Diplomacy is not 22 yards between two wickets where history is made and unmade. Its geographical contours are undefined even as its language is encrypted with both sophistry and substance. Pakistan’s 66-year-old Prime Minister Imran Khan continues to perceive India as his nemesis on the oval green. He has demolished many Indian cricket greats with his hallmark reverse swing. But so far his prime ministerial deliveries haven’t taken political or diplomatic wickets. Instead, he has bowled innumerable no-balls and hit himself over the boundary in 100-odd days in office. This Oxford-educated leader who once excelled at the gentleman’s game is at a loss on the political ground as the latest Kartarpur Sahib Corridor event revealed his ventriloquist PM status in the Army-controlled democracy.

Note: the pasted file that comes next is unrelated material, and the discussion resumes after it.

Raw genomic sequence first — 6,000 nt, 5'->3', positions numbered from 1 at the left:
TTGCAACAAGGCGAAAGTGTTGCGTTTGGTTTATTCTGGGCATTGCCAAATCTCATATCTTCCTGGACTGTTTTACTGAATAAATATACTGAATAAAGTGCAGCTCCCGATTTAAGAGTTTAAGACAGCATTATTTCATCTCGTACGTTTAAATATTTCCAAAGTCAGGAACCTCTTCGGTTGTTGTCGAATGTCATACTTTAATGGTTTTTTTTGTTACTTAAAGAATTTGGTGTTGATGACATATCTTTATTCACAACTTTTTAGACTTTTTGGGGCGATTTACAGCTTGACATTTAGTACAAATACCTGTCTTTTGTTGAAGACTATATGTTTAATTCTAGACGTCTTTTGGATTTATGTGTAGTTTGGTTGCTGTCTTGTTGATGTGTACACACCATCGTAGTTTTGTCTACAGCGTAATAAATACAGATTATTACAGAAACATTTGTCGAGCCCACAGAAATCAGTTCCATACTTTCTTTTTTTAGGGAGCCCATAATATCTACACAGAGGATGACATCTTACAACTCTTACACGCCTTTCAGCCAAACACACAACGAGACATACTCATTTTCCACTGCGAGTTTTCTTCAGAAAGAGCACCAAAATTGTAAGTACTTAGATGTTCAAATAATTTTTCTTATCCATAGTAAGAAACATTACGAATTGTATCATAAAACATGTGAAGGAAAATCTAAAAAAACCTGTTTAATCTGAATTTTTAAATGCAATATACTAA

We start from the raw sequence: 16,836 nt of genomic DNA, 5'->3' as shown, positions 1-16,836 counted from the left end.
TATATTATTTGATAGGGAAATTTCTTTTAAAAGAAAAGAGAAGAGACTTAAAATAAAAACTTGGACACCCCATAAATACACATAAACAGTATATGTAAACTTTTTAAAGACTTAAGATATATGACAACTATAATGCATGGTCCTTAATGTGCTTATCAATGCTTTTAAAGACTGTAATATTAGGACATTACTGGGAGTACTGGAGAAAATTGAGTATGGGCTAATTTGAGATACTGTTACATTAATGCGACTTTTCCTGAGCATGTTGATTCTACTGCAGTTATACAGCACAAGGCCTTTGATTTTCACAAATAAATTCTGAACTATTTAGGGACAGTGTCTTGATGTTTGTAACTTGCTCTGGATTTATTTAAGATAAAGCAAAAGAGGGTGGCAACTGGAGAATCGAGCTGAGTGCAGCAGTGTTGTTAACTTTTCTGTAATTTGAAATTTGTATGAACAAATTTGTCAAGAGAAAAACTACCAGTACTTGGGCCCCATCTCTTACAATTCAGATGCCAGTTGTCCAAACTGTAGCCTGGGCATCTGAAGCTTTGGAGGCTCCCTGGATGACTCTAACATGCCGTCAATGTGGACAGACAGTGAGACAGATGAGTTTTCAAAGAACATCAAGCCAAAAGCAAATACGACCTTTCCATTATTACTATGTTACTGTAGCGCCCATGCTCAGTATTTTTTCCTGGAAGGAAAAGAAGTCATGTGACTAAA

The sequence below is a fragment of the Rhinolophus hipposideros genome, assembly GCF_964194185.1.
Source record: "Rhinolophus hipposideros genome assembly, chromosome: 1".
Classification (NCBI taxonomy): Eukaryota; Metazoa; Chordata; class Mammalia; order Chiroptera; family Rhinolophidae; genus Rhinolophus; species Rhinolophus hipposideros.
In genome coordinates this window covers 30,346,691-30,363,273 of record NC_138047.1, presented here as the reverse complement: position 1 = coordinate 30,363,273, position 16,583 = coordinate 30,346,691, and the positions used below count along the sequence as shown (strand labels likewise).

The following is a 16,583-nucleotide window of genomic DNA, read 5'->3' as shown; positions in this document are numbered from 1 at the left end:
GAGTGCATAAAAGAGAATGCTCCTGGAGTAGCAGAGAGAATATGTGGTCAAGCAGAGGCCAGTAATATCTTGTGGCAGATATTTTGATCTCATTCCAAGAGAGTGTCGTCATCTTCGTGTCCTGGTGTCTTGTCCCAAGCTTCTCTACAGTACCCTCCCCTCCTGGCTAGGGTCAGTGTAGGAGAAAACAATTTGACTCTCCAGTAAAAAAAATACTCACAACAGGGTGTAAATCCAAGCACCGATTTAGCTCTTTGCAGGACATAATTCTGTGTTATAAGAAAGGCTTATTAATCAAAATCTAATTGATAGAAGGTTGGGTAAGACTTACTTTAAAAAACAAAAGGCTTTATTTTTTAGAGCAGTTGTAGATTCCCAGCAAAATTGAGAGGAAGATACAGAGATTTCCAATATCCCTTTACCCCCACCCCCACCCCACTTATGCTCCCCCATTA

In 1992, as captain of his team of eleven, Imran won Pakistan its first cricket World Cup. Now the prime minister of a 230-million-strong nation, he is led by the nose by a four-star army general. The once smouldering sex symbol who wooed and wed British nobility is a puppet of Pak Army chief Qamar Javed Bajwa—a Karachi-born Punjabi Jat holding a Punjabi Pathan on his leash, making the world player who has bowled too many maidens over merely a subaltern Wazir-e-Azam. In public life, Imran is the symbol of modernity. In private life he is wedded to both fundamentalism and fundamentalist mystic Bushra Maneka. The thrice-married Imran is at liberty to change wives as many times as he wishes, but his changing political and diplomatic wiles are pushing Pakistan further towards the precipice of no return. He is the first Pak prime minister in history to admit that two power centres are extant in his country. Ostensibly, the Army reports to the elected executive and does not have an independent identity. By saying “our Army and other institutions are on one page, Imran has publicly legitimized what everyone already knew: the Army’s veto power over democratically elected leaders. He said on TV last week, “I will take two steps if India takes one.” Imran is already on the back foot now. The image of the captive prime minister was reinforced last week at the Corridor’s ground breaking ceremony. Though Imran was the keynote speaker, Bajwa ran the show. Conventional protocol was ignored, anti-India elements were allowed to roam freely, speak to the media and pose for pictures with dignitaries. Protocol was not the umpire that day—Union Cabinet Minister Harsimrat Kaur Badal was seated far away from Prime Minister Imran, while Navjot Singh Sidhu, a minister in a state Cabinet, was accorded an eminent position. Friendship is not the parameter for breaking diplomatic conventions. Since the Pak Army’s agenda is always to insult the Indian establishment, the Pak foreign office was forced to give Sidhu more visibility. In addition, Minister of State Hardeep Singh Puri was royally ignored. The fiasco exposed Imran’s pygmy status in the Pak power structure. Pakistan’s signature obsession has infected Imran; during his speech at the Corridor event, he invoked Kashmir as a key issue preventing dialogue and peace in the region. According to diplomatic sources, India had sent its ministers to the function on the understanding that the emphasis of the programme would be on people-to-people contact. But the interlocutors misled the government about the real intentions of the ISI and its loyalists. The spin worked. Within 24 hours, Pakistan Foreign Minister Shah Mehmood Qureshi reportedly boasted “We want to improve our relationship and yesterday you saw, the world saw how Imran Khan bowled the ‘Kartarpur googly’, the result of which was that India, which was not willing to engage with us, had to come to Pakistan and engage with us. We are happy that they did because we want to send a message of peace.”